We get some more background on Gus and learn why he is so careful, detailed and patient. Even so Gus isn't perfect. The cartels, Hank, and Walter are all looking for chinks in his armor. Saul continues to provide some comic relief but he also has a darker side behind the bad jokes and sexual innuendo. The tension ratchets up during the season. To steal a phrase from Supernatural, there's a storm coming and Walter and Jesse are smack dab in the middle of it! Supernatural came to mind as Jim Beaver, who plays Bobby Singer on that show, had a Breaking Bad cameo as an avuncular gun dealer.
Both Jesse and Walter are murderers now. Walter is, typically, not bothered by this while Jesse, much like Hank, must find a way to separate what he has done from who he thinks he is. This will almost tear Jesse's psyche and soul apart. In Season Four there is a serious question raised as to whether the new person Walter is now is really who he was all along. Skyler once asked Walter if he was in danger. Walter's arrogant response was "You don't understand. I AM the danger." Walter's paranoia and narcissism are in full effect. Remember that he not only started cooking meth out of desperation to pay for his cancer treatments but also because he was angry at his lack of financial success and social status. Now Walter is reveling in his new found wealth, his ability to kill at will and his firm and increasingly annoying belief that yes he really is smarter than everyone else.
Walter White is definitely going to Hell. But when he gets there he will have an epic rant about why he doesn't belong there and snidely demand to speak to the idiot in charge. In Walter's mind it's always about Walter. It's his world. You're just living in it. Walter has literally become unable to process any information without thinking about the benefits to himself first. It costs him a fair bit of energy to pretend otherwise. Walter is the sort of person who, if you both were trapped on a sinking ship, would spend his last moments, not trying to make his peace with the Lord or finding a way out but would be yelling at you for being stupid enough to get him in this situation. I am a bit worried by the fact I took an online quiz and scored as Walter White. Uh-oh.
If you haven't seen this series, do yourself a favor and start from Season One. This show ranks with The Wire, The Sopranos, and The Shield. I am not surprised that this won Emmys. Steven Bauer (Manny from Scarface) had an important guest spot. In the extras Bauer spoke about the differences between Mexican and Cuban Spanish and how he tried to ensure that his normal Cuban accented tones would pass for the different cadences of a Mexican. Obviously if you speak Spanish, which I do not, you would get more out of this. Comedian Bill Burr also has a small role.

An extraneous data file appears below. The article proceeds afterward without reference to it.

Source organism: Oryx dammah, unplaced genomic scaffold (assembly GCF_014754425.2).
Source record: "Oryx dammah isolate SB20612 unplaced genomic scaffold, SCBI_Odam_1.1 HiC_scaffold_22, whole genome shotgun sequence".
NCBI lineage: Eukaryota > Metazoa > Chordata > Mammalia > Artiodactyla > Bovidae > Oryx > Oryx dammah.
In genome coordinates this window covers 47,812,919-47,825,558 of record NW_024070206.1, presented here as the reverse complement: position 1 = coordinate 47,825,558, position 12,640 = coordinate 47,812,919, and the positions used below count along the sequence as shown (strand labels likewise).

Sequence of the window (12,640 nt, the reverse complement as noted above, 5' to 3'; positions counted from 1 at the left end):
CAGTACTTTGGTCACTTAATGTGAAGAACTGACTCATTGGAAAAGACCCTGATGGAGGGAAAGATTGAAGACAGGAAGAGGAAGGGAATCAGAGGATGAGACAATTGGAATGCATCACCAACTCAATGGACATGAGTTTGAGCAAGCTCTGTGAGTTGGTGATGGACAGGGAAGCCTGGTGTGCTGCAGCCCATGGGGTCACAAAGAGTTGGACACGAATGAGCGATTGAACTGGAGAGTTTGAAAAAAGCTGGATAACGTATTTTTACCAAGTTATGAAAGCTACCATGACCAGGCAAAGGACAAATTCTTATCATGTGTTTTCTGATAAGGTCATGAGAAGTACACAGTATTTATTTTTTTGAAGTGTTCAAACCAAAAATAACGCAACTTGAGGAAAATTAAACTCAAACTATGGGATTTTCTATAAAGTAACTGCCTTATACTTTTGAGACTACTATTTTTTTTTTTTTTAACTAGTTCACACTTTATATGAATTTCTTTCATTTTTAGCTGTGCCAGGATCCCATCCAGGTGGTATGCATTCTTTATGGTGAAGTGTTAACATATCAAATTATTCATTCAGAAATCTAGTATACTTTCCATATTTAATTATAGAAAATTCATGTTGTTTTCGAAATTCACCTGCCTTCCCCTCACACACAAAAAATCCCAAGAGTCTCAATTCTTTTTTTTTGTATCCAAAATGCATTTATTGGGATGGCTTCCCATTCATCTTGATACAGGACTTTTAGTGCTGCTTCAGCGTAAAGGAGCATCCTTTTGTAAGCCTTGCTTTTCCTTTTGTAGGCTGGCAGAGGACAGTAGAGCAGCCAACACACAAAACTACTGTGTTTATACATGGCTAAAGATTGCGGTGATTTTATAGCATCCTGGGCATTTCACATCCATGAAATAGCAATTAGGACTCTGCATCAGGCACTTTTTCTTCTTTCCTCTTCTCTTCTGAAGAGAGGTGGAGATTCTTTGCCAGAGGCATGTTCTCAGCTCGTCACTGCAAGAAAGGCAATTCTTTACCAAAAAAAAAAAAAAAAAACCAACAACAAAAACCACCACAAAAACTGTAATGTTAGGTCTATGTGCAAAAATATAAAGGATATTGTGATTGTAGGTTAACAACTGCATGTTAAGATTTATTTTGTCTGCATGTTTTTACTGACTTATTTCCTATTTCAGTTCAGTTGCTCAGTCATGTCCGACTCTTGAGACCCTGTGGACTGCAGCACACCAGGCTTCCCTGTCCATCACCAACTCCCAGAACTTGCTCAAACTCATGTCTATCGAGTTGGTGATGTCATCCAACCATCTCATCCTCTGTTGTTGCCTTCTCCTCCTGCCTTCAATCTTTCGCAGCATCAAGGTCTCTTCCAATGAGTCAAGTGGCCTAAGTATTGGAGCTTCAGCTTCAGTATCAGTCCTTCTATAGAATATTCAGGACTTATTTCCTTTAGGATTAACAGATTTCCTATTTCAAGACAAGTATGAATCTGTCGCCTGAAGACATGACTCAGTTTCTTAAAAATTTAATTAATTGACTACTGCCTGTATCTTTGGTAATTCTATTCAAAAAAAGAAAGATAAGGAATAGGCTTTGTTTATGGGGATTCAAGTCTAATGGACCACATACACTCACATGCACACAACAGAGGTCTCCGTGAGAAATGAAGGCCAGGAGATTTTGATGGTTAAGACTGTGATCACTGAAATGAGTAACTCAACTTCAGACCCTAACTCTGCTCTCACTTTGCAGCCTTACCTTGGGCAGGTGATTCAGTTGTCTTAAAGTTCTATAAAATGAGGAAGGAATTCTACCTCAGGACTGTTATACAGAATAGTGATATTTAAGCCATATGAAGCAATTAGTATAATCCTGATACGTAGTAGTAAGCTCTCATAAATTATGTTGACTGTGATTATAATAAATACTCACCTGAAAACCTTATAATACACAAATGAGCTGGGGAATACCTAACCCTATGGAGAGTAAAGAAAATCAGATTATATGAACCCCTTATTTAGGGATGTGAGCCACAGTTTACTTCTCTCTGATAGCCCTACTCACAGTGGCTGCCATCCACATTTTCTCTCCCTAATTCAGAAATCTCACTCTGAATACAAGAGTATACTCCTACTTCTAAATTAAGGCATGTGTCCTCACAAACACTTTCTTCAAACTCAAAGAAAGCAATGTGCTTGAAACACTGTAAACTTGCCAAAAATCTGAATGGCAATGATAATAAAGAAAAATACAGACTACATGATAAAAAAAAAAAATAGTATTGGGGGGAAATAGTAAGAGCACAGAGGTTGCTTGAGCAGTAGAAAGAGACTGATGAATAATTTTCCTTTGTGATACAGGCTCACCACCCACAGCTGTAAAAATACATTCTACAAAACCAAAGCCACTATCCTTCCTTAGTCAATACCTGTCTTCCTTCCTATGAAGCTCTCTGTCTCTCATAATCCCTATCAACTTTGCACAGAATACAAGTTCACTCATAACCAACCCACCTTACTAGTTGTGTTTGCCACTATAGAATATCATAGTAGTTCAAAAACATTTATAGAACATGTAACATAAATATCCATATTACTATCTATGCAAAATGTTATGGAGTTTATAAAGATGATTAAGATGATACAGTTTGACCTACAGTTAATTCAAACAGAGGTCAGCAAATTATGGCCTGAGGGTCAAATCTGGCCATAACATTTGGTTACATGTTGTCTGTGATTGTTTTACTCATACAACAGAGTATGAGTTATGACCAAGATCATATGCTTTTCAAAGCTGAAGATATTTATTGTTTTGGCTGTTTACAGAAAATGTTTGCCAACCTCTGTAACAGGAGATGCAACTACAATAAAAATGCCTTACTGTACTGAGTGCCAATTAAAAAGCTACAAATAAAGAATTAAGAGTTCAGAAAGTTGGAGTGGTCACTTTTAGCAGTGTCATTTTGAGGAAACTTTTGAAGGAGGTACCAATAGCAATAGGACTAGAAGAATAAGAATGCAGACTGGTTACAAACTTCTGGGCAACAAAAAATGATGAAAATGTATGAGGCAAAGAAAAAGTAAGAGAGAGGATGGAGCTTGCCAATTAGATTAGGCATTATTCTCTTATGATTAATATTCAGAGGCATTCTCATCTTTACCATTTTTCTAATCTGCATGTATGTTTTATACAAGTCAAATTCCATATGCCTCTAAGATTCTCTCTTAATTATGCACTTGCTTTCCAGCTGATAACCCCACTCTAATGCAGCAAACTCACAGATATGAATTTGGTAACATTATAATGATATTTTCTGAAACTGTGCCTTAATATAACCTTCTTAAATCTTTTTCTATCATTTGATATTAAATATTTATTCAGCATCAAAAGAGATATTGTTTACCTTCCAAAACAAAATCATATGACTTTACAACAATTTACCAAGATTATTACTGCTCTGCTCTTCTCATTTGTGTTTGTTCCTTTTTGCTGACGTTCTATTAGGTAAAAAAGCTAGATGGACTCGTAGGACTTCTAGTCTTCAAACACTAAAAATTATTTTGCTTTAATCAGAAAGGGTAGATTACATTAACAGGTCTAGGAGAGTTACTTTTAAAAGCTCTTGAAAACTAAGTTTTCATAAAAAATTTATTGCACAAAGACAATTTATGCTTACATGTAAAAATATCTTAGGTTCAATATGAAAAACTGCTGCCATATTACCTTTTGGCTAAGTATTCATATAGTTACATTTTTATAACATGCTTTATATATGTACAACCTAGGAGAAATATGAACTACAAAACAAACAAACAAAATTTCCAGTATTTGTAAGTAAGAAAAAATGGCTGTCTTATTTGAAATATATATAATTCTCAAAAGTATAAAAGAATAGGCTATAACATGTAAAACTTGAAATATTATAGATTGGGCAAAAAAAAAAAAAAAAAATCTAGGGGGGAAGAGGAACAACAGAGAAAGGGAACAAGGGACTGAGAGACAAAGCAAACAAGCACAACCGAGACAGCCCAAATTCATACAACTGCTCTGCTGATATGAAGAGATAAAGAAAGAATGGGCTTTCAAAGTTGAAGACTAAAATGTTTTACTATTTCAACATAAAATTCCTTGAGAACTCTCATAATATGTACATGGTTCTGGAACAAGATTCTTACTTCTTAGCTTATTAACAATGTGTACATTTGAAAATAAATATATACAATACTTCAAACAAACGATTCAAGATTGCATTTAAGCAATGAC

Which Way is Up
directed by Michael Schultz
This was a Richard Pryor movie that I wasn't allowed to see as a kid. Of course kids being kids I saw bits and pieces of it over the years but it wasn't until I was in college that I saw the complete film. When you're grown you can do what you want to do. These days this film would likely be considered mild stuff but back in the seventies it was considered quite raunchy, crude and a little bit nasty. It also might be considered racist, sexist, colorist, and every other "ist" there is. It probably is all of those things I guess. I found it funny years ago. Upon re-watching, I'm not sure it was as humorous as I thought. Maybe I changed or maybe it was never THAT funny. It's uneven. There are a few scenes though that will still have me fall out laughing. Evidently it was based on an Italian film ,The Seduction of Mimi, which I suppose I should get around to watching some day.
Pryor plays three separate characters though really only one of them is that well defined.
This film really doesn't have any redeeming message. Well maybe just one which I'll mention later. It's mostly a collection of skits that follow the misadventures of one Leroy Jones (Pryor), an impoverished southern California orange picker who lives with his wife Annie Mae (Margaret Avery) and his obscene, profane and sex crazed father (Pryor again). Jones doesn't have anything to anticipate except backbreaking low paid work and rare loveless unpleasant sex with his wife. He's a desperate poor man who lives in fear.
When a union leader (think Cesar Chavez) tries to get permission to have a vote on whether the orange pickers can be represented by a union, no one will step forward to give the permission needed for fear of losing their job and/or their life. Leroy is watching the events and very much accidentally becomes that one worker needed to get a certification vote. He flees to Los Angeles but again becomes a target when he is a witness to the attempted murder of the union leader.